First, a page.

March 13, 2007 Bilingual learning can provide substantial benefits for second and third generation children whose families speak a language other than English, according to ESRC-funded research by Goldsmiths, University of London. Even when children have grown up with English as their stronger language, using both languages aids cognitive development and strengthens their identities as learners.  Read More

US$230 Handheld Translator speaks 12 languages

January 12, 2007 The barriers between cultures that create fear, mistrust and conflict seem to be dissolving – first distance and now language is going the same way as the Berlin Wall. At CES, electronic handheld information publisher Franklin Electronic showed its new 12-Language Speaking Global Translator (Model TGA-490). The US$230 pocket-sized handheld contains over 450,000 words and 12,000 phrases in twelve languages and features recorded human speech providing accurate and clear pronunciation of words and phrases in all twelve languages. Basically, this means that if you speak Chinese (Mandarin), Dutch, English, French, German, Italian, Japanese, Korean, Polish, Portuguese, Russian or Spanish, you now have the basics to have a conversation with anyone who speaks one of these languages, though this communication tool was specially designed with the non-Asian language speaker travelling to the Far East in mind. The new PDA-sized device has a slide out keyboard and a rechargeable battery and also includes an MP3 player, a currency converter, world clock, alarm, and voice recorder.  Read More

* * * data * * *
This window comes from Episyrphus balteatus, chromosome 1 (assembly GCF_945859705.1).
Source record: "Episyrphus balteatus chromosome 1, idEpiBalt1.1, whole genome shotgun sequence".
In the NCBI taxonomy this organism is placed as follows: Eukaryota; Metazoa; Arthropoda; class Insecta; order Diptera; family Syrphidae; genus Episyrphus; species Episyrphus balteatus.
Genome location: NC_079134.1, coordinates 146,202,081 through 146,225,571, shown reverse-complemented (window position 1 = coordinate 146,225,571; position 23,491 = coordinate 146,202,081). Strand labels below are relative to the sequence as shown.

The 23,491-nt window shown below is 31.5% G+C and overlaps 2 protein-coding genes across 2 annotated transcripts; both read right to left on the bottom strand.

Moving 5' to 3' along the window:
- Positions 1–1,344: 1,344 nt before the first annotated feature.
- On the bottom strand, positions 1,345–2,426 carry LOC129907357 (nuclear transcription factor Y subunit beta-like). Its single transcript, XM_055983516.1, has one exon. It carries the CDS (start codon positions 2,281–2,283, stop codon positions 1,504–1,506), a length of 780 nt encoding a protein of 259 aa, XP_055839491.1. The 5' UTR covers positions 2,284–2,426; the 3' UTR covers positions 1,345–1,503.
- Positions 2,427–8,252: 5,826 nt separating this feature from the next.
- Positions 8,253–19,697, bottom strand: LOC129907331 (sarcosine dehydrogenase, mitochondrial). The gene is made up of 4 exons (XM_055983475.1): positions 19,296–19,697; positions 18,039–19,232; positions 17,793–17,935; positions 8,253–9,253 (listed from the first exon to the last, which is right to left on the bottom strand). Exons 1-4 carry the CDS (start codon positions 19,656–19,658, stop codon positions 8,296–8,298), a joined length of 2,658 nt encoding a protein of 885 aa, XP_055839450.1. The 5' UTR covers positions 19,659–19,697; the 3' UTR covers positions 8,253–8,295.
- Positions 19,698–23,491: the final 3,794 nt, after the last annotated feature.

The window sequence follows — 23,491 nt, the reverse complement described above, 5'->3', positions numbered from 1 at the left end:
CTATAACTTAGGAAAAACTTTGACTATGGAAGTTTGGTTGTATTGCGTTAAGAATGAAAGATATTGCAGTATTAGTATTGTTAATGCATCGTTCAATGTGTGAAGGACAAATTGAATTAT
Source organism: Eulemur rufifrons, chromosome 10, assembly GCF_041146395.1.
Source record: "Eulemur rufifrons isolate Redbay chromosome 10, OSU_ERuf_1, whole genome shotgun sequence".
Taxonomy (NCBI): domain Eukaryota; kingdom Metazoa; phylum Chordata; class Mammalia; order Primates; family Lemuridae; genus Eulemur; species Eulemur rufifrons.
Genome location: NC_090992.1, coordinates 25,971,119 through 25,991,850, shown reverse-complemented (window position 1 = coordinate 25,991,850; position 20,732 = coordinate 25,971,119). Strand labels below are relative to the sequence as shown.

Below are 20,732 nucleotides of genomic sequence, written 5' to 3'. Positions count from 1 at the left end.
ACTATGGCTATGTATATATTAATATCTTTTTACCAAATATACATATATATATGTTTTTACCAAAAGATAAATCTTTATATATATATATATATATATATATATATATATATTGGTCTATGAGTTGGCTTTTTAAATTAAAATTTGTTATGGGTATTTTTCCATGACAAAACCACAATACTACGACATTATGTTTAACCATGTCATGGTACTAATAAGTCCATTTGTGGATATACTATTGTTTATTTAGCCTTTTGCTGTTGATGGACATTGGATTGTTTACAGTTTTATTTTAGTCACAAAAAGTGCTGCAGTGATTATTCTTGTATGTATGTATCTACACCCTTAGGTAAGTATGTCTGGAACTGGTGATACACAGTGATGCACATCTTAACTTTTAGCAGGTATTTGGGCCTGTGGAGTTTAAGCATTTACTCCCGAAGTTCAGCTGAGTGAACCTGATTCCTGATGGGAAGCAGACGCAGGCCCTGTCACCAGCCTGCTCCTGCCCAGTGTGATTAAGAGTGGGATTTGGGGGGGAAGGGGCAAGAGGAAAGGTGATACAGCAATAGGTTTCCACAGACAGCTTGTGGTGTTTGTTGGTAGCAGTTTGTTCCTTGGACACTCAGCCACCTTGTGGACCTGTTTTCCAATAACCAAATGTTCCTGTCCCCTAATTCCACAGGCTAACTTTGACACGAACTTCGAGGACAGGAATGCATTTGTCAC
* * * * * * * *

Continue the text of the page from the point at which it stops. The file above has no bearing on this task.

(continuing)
Breakthroughs In Cross Lingual Communication and Speech-to-Speech Translation

November 4, 2005 Carnegie Mellon University and the University of Karlsruhe's joint International Center for Advanced Communication Technologies (InterACT) held a landmark videoconference last week to demonstrate new breakthroughs in cross-lingual communication. InterACT director, computer science professor Alex Waibel, who is a faculty member at both institutions, demonstrateed domain-independent, speech-to-speech translation in a lecture, which was simultaneously translated from English to Spanish to German. Current speech-to-speech translation systems allow translation of spontaneous speech in very limited situations, like making hotel reservations or tourist shopping, but they cannot enable translation of large, open domains like lectures, television broadcasts, meetings or telephone conversations. The new technology developed by InterACT researchers fills that gap and makes it possible to extend such systems to other languages and lecture types.  Read More